Proving the relevancy of the academic discipline I'm inventing, a scandal over WaPo (as reported by Truthout.org) has blown up over the last week.
According to a Thursday, July 2nd, Politico article (Washington Post cancels lobbyist event amid uproar), a health lobbyist who received a flier about a fundraising salon provided the flier to journalists because he felt it was a conflict of interest.
The article reports that the flier read, in part: "Underwriting Opportunity: An evening with the right people can alter the debate," says the one-page flier. "Underwrite and participate in this intimate and exclusive Washington Post Salon, an off-the-record dinner and discussion at the home of CEO and Publisher Katharine Weymouth. ... Bring your organization’s CEO or executive director literally to the table. Interact with key Obama administration and congressional leaders."
Obviously, an instant and major objection is the phrasing "alter the debate." While it's literally true, language like "the right people," "alter the debate," "intimate and exclusive," and finally "$250,000" - the price tag - imply influence peddling, not merely discussion and information sharing.
That aside, is this merely a PR nightmare, or an actual ethics explosion?
In her apology, Weymouth writes "I do believe there is a legitimate way to hold such events."
The Truthout.org article linked above reports that Rosabeth Moss Kanter, a professor at Harvard Business School, disagrees. She argues: "The bottom line, so to speak, is not what was said on the fliers about paying big bucks and getting a seat at Weymouth's dinner table. It is that the fliers were honest about the nature of the offering: contacts for cash."
It seems to boil down to the question of whether or not the event is on the record. Because this dinner would not be, it implied that the journalists of the Washington Post were available for purchase - for officials to pick their brains and influence them without direct reportage, and for lobbyists to use reporters to get to officials. Obviously, this violates the ideal of independent reporting.
Weymouth outlines what she sees as the ethically correct approach: "If our reporters were to participate, there would be no limits on what they could ask. They would have full access to participants and be able to use any information or ideas to further their knowledge and understanding of any issues under discussion. They would not be asked to invite other participants and would serve only as moderators."
The opposing view is that any paid off-the-record access compromises journalistic integrity, because it has journalists entering into a financial arrangement with the people that they are covering.
Kanter, quoted above, said, "Let's hope that the Chinese wall between the news side and the business side doesn't crumble under current intense financial pressure as the industry transforms."
I've tended to argue the opposite - I want it to crumble. I think the mitigated, residual, but influential leakage of business concerns still affects the news as it is reported. I believe that a large and powerful news organization such as the Washington Post is better able to insulate itself from those effects, but that when spillover does happen, it reaches further; and that a smaller organization is impacted by more limited concerns but more likely to be forced to consider them.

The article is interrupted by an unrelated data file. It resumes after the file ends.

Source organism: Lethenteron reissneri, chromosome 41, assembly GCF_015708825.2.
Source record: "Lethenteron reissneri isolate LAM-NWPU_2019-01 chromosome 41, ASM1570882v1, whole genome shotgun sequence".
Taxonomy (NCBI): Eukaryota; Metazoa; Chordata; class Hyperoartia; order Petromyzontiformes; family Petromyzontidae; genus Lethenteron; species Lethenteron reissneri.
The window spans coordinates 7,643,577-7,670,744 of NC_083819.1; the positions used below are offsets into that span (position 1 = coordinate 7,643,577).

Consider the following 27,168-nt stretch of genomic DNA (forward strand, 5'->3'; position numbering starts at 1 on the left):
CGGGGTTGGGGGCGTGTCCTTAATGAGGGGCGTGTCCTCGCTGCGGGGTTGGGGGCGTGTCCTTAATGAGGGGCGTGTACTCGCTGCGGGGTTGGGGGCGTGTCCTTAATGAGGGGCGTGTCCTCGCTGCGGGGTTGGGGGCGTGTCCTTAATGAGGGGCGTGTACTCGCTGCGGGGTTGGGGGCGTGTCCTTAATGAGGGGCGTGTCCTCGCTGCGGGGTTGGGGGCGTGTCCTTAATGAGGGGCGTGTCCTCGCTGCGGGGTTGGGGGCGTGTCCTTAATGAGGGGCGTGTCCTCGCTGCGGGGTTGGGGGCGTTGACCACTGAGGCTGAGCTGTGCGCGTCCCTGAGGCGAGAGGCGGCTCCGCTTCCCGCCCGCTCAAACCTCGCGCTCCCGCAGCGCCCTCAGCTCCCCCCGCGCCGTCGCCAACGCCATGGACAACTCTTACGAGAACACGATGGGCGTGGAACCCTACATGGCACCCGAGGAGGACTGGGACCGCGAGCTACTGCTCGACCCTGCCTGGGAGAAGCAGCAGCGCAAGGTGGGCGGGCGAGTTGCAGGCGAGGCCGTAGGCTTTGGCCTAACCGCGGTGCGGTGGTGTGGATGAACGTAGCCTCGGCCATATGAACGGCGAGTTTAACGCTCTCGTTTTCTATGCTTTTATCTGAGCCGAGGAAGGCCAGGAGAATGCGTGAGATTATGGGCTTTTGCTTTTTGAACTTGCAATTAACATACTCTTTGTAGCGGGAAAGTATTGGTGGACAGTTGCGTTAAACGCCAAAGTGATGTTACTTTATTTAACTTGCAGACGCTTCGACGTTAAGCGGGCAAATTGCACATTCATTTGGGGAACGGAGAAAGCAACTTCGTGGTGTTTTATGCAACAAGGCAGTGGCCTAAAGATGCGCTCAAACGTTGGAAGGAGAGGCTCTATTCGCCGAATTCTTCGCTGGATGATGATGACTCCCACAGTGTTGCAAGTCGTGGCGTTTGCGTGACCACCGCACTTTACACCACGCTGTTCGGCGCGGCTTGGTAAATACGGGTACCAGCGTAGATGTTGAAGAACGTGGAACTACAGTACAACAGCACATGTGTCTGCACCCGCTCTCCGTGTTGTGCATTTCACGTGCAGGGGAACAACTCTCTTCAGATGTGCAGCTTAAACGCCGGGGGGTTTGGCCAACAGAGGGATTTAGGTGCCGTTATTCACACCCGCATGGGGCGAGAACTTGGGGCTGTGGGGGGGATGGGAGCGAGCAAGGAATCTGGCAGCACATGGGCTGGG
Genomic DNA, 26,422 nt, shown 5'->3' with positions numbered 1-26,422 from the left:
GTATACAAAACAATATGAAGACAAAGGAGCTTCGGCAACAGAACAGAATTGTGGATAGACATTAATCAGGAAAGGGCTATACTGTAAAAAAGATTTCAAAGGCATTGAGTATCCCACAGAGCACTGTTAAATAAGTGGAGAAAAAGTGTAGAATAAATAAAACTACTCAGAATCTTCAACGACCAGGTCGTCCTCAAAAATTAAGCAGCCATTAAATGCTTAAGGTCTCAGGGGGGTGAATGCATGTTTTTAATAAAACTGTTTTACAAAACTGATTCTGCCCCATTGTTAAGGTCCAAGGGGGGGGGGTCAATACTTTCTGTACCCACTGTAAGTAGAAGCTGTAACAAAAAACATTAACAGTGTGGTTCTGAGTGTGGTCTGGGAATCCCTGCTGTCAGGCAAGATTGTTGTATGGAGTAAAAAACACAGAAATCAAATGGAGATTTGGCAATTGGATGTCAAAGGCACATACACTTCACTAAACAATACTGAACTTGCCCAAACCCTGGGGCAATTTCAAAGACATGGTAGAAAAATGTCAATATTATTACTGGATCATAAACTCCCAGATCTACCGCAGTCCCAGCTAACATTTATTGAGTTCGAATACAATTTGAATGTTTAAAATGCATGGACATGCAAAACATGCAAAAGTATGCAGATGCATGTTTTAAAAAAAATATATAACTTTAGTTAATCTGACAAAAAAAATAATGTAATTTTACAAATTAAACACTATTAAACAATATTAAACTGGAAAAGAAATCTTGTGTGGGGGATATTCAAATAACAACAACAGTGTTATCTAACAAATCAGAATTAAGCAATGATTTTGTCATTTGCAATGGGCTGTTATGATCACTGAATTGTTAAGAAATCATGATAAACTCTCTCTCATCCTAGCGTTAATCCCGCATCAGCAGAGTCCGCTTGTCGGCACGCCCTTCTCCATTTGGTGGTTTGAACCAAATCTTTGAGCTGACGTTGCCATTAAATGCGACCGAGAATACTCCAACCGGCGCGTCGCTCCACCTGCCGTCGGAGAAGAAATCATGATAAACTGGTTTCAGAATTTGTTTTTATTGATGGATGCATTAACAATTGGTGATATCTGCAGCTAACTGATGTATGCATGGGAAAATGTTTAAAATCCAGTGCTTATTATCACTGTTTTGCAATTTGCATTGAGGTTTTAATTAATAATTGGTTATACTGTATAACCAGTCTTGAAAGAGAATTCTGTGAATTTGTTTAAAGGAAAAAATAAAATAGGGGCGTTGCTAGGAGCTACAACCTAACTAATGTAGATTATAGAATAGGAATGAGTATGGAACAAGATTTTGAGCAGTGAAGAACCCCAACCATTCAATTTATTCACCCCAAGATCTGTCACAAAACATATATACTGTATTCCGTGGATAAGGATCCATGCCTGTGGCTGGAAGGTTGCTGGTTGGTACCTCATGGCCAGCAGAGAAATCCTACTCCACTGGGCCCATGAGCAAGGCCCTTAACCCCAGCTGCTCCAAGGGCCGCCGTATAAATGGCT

I agree with a statement from David Bradley, the owner of Atlantic Media, in an internal memo (as reported by MediaBistro's Fishbowl blog): "The imperative, as I see it, is to rebuild journalism on different financial pillars."
In addition to being succinct, this statement is interesting because of what Atlantic Media does. For six years, the company has hosted off-the-record dinners for a price. The memo quoted was written in response to the WaPo scandal, discussing the issues as he saw them: secrecy, motives, the issue of off-the-record, editorial staff involvement and marketing materials.
He wrote, "As the whole of our enterprise surely knows, the economic foundation beneath journalism is falling away. Ten years ago, 55% of The Atlantic's revenues derived from print advertising. Today, that figure is 29%. I think I will be more comfortable, still, when that dependence falls below 20%. The imperative, as I see it, is to rebuild journalism on different financial pillars. One of them, and not inconsequential to us, is events of all types."
I want it to be possible for people with money to give it to journalists. I really do. And I think that sponsored dinners, if handled correctly, are no more influential than running advertising in news pages...and maybe less. How, though, do we ensure that they are "handled correctly" when the doors are closed?
An aside: a critical Examiner.com opinion piece seems to me to have jumped on the bandwagon facing the wrong way, perceiving the victims to be "the citizens of the District of Columbia," as the planned event did not discuss their civic issues. WaPo has significant national concerns as well as local, and if the Examiner would like to see a better approach to those local civic issues, that's fine - but it has nothing to do with this planned dinner. A significant problem when addressing ethics concerns is exploding the ground. Let's deal with one issue at a time, people.
Sunday, July 5th, Washington Post: Publisher Katharine Weymouth writes letter of apology to readers
Sunday, July 5th, Washington Post: Post Publisher acknowledges mistakes
Monday, July 6th, Politico: WaPo launches internal review